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Cambridge Global Food Security

An Interdisciplinary Research Centre at the University of Cambridge

Cambridge plant scientists say circadian clock genes, which enable plants to measure daily and seasonal rhythms, should be targeted in agriculture and crop breeding for higher yields and more sustainable farming. 

Like humans, plants have an ‘internal clock’ that monitors the rhythms of their environment. The authors of a study published today say that now the genetic basis of this circadian system is well understood and there are improved genetic tools to modify it, the clock should be exploited in agriculture - a process they describe as ‘chronoculture’ - to contribute to global food security.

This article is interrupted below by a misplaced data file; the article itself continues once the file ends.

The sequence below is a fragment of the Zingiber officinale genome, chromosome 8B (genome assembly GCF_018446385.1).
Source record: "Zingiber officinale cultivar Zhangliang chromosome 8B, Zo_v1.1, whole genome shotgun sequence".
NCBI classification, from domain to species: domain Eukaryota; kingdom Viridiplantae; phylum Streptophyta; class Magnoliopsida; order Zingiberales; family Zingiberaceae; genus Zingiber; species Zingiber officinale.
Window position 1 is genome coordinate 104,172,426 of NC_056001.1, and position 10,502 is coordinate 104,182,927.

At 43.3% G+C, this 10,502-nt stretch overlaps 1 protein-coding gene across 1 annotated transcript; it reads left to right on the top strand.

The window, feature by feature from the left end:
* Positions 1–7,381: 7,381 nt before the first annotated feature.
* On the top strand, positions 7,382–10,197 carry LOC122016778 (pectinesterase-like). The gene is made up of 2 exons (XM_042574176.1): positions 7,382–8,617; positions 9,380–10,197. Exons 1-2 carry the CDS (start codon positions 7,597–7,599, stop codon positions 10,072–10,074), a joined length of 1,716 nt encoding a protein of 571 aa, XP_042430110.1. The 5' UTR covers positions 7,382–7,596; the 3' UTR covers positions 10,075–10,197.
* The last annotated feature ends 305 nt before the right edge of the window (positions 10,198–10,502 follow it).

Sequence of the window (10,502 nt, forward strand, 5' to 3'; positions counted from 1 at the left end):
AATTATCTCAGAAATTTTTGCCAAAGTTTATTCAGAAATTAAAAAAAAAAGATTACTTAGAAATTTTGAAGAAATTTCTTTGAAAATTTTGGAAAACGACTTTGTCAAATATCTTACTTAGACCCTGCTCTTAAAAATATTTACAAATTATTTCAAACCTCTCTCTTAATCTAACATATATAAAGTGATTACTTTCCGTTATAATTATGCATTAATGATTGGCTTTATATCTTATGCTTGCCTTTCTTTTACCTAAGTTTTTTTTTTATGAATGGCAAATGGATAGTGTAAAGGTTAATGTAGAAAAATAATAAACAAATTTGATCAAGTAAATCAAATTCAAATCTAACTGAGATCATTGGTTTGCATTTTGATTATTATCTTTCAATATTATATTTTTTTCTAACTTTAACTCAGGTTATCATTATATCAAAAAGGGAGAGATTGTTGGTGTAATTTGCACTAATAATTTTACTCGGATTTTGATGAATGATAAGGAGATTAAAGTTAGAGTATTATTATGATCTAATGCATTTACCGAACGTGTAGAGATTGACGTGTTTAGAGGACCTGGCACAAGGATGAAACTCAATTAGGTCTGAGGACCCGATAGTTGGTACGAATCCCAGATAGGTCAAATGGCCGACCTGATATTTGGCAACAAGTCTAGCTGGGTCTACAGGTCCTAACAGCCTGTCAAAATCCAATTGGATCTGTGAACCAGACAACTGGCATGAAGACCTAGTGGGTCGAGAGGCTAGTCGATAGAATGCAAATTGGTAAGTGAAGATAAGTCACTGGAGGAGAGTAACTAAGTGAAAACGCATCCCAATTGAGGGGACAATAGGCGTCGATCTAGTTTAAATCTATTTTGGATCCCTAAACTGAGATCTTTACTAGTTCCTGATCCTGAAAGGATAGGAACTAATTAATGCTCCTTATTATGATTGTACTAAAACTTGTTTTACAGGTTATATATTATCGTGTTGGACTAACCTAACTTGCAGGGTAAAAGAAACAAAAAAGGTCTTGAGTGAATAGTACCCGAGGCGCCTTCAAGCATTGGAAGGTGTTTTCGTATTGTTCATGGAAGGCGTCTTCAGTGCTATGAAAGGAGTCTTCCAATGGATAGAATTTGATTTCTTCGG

Please find the rest of this article by Jacqueline Garget here.

Image: Crops being watered. Credit: Philip Junior Male on Unsplash